Hospital home helps aged veterans in the local community

Ex-Serviceman, Hadley Norris, with QAHH Physiotherapists, Camilla Castellini and Karan Dhanak

Ex-Serviceman, Hadley Norris, with QAHH Physiotherapists, Camilla Castellini and Karan Dhanak

Last year, The Queen Alexandra Hospital Home (QAHH) which cares for physically disabled ex-Servicemen and women, was awarded a grant from the Aged Veterans Fund to provide free physiotherapy sessions to veterans aged over 65 living in the local area. For the first time, QAHH was able to open its doors to non-residents at weekends, to help those veterans who need physiotherapy to stay as mobile and active as possible. The sessions, provided free of charge by The Chancellor using LIBOR Funds, were held on Saturdays when the Physiotherapy department is usually closed, and over the last year has welcomed 68 veterans aged between 66 and 96 years old.

Lead Physiotherapist at QAHH, Karan Dhanak explains, ‘When we advertised the service, we found that there are so many local veterans who are really struggling to keep mobile and independent, and who need help with their mobility and pain reduction – basically a helping hand to ensure they can continue to be independent and live at home for as long as possible. Each veteran was assessed to see how we could help them and improve their quality of life and a programme of exercises was established, specially tailored to each individual. Over the six-week sessions that each veteran received, our aim was to improve their mobility, reduce their pain levels and give them exercises so that they can self-manage their condition at home after the sessions have ended.”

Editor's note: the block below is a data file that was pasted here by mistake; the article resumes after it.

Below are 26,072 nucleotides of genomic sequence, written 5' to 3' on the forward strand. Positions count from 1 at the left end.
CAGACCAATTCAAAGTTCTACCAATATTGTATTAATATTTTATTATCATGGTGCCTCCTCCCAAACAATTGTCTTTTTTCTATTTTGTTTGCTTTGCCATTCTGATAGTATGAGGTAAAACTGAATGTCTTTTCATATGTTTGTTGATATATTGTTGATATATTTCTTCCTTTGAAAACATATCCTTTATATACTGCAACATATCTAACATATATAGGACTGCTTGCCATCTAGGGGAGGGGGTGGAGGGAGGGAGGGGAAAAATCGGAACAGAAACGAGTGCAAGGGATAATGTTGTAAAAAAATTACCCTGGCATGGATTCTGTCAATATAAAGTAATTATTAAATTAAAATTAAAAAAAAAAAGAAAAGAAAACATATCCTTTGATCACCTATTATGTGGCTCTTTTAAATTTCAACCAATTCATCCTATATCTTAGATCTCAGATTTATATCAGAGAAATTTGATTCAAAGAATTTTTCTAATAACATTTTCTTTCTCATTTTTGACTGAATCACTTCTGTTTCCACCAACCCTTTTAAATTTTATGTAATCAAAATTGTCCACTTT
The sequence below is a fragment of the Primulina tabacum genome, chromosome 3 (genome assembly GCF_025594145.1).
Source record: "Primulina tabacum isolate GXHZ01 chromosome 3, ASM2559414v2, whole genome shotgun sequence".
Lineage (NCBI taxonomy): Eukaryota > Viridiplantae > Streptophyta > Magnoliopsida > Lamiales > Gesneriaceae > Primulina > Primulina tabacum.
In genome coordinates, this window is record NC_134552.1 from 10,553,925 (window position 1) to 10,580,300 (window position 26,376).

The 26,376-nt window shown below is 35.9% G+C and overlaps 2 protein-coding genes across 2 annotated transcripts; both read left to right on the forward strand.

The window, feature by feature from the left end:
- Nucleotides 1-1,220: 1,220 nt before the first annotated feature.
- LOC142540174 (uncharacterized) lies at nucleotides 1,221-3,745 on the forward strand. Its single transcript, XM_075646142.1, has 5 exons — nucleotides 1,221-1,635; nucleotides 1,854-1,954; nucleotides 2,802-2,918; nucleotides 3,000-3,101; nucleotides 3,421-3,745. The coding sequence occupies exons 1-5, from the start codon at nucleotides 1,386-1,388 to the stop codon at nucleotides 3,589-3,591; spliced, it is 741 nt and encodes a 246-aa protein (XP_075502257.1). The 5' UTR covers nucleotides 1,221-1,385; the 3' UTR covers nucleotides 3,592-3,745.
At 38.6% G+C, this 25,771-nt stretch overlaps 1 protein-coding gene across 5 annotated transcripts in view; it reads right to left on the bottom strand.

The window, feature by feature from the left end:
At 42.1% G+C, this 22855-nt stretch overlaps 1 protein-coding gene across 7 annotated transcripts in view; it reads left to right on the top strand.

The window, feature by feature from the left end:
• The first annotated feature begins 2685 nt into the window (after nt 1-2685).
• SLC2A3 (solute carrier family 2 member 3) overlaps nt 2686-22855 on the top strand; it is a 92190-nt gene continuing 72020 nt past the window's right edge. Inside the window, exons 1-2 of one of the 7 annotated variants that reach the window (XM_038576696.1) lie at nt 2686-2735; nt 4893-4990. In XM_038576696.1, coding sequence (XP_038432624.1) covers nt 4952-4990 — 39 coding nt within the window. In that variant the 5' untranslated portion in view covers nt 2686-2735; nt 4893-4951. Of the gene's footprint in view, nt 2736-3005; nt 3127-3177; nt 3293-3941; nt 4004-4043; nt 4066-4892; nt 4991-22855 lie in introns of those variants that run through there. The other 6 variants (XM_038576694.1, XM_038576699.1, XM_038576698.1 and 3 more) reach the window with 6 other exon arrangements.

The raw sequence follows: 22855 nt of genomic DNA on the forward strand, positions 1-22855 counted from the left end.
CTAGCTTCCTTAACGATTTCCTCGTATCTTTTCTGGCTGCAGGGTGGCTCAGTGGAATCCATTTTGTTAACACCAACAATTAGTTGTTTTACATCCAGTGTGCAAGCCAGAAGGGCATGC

Over the course of the year, 68 local veterans benefitted from the free physiotherapy sessions, one being 90-year-old ex-Serviceman, Hadley Norris, who explains, “I was having dreadful problems with my back and had seen many professionals but no one could help me. Then I went to the weekend physiotherapy at QAHH and within one session, the Physiotherapist, Karan, diagnosed scoliosis, a curvature of the spine, and he gave me exercises that I did in the sessions and at home. After several weeks the improvement was amazing. I now have less pain, I stand a lot straighter and can now walk 5 miles, which I have not managed for many years. I feel better from top to toe and continue to do my exercises every single day. I am so grateful that The Queen Alexandra Hospital Home helped me and I no longer feel like a bent old man.”

Elizabeth Baxter, Head of Fundraising & Marketing at QAHH adds, “The feedback from the ex-Servicemen and women has been excellent and everyone has benefitted in some way and for some it has transformed their well-being. Many have reported having less pain and discomfort and many others have increased their mobility and confidence. We are very grateful to have received the funding from The Aged Veterans Fund and it has been a pleasure for QAHH to support aged veterans in our local community.”

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